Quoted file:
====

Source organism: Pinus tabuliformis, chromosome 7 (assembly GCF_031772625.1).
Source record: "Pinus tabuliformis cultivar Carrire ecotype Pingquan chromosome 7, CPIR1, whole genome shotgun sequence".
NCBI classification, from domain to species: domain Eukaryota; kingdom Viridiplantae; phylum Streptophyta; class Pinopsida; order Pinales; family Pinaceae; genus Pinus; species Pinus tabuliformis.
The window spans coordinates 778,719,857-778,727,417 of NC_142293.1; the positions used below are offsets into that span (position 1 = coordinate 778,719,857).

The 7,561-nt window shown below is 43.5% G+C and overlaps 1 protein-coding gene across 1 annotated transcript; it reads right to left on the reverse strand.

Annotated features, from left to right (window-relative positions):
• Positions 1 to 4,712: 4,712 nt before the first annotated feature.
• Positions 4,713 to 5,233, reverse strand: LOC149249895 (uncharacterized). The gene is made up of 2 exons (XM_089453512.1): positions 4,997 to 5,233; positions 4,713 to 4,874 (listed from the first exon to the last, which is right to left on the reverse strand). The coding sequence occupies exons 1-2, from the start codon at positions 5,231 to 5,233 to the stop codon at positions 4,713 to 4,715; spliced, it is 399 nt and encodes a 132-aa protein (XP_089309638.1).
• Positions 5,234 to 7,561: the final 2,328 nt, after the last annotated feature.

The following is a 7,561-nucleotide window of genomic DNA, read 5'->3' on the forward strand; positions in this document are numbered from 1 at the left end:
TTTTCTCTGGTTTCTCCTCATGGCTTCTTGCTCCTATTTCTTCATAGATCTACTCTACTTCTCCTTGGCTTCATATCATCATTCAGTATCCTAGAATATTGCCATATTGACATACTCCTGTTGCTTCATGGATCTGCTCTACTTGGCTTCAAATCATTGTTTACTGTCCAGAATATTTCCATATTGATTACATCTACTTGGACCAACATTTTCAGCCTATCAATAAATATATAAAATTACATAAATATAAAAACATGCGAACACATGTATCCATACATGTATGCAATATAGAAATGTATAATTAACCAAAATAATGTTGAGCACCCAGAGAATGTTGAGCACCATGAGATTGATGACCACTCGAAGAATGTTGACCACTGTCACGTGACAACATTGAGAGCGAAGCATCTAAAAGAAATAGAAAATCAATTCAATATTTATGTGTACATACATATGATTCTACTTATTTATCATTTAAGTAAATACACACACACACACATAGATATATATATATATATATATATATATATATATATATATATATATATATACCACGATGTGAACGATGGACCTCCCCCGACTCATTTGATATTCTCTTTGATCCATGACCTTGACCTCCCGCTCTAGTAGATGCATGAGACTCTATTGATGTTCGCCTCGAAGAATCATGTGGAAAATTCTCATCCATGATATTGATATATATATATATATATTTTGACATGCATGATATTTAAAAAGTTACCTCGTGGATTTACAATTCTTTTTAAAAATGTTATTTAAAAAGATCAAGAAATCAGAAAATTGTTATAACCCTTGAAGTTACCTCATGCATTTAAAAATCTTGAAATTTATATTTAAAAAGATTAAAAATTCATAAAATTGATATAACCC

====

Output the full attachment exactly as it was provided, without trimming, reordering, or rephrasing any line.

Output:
Source organism: Pinus tabuliformis, chromosome 7 (assembly GCF_031772625.1).
Source record: "Pinus tabuliformis cultivar Carrire ecotype Pingquan chromosome 7, CPIR1, whole genome shotgun sequence".
NCBI classification, from domain to species: domain Eukaryota; kingdom Viridiplantae; phylum Streptophyta; class Pinopsida; order Pinales; family Pinaceae; genus Pinus; species Pinus tabuliformis.
The window spans coordinates 778,719,857-778,727,417 of NC_142293.1; the positions used below are offsets into that span (position 1 = coordinate 778,719,857).

The 7,561-nt window shown below is 43.5% G+C and overlaps 1 protein-coding gene across 1 annotated transcript; it reads right to left on the reverse strand.

Annotated features, from left to right (window-relative positions):
• Positions 1 to 4,712: 4,712 nt before the first annotated feature.
• Positions 4,713 to 5,233, reverse strand: LOC149249895 (uncharacterized). The gene is made up of 2 exons (XM_089453512.1): positions 4,997 to 5,233; positions 4,713 to 4,874 (listed from the first exon to the last, which is right to left on the reverse strand). The coding sequence occupies exons 1-2, from the start codon at positions 5,231 to 5,233 to the stop codon at positions 4,713 to 4,715; spliced, it is 399 nt and encodes a 132-aa protein (XP_089309638.1).
• Positions 5,234 to 7,561: the final 2,328 nt, after the last annotated feature.

The following is a 7,561-nucleotide window of genomic DNA, read 5'->3' on the forward strand; positions in this document are numbered from 1 at the left end:
TTTTCTCTGGTTTCTCCTCATGGCTTCTTGCTCCTATTTCTTCATAGATCTACTCTACTTCTCCTTGGCTTCATATCATCATTCAGTATCCTAGAATATTGCCATATTGACATACTCCTGTTGCTTCATGGATCTGCTCTACTTGGCTTCAAATCATTGTTTACTGTCCAGAATATTTCCATATTGATTACATCTACTTGGACCAACATTTTCAGCCTATCAATAAATATATAAAATTACATAAATATAAAAACATGCGAACACATGTATCCATACATGTATGCAATATAGAAATGTATAATTAACCAAAATAATGTTGAGCACCCAGAGAATGTTGAGCACCATGAGATTGATGACCACTCGAAGAATGTTGACCACTGTCACGTGACAACATTGAGAGCGAAGCATCTAAAAGAAATAGAAAATCAATTCAATATTTATGTGTACATACATATGATTCTACTTATTTATCATTTAAGTAAATACACACACACACACATAGATATATATATATATATATATATATATATATATATATATATATATATATACCACGATGTGAACGATGGACCTCCCCCGACTCATTTGATATTCTCTTTGATCCATGACCTTGACCTCCCGCTCTAGTAGATGCATGAGACTCTATTGATGTTCGCCTCGAAGAATCATGTGGAAAATTCTCATCCATGATATTGATATATATATATATATATTTTGACATGCATGATATTTAAAAAGTTACCTCGTGGATTTACAATTCTTTTTAAAAATGTTATTTAAAAAGATCAAGAAATCAGAAAATTGTTATAACCCTTGAAGTTACCTCATGCATTTAAAAATCTTGAAATTTATATTTAAAAAGATTAAAAATTCATAAAATTGATATAACCC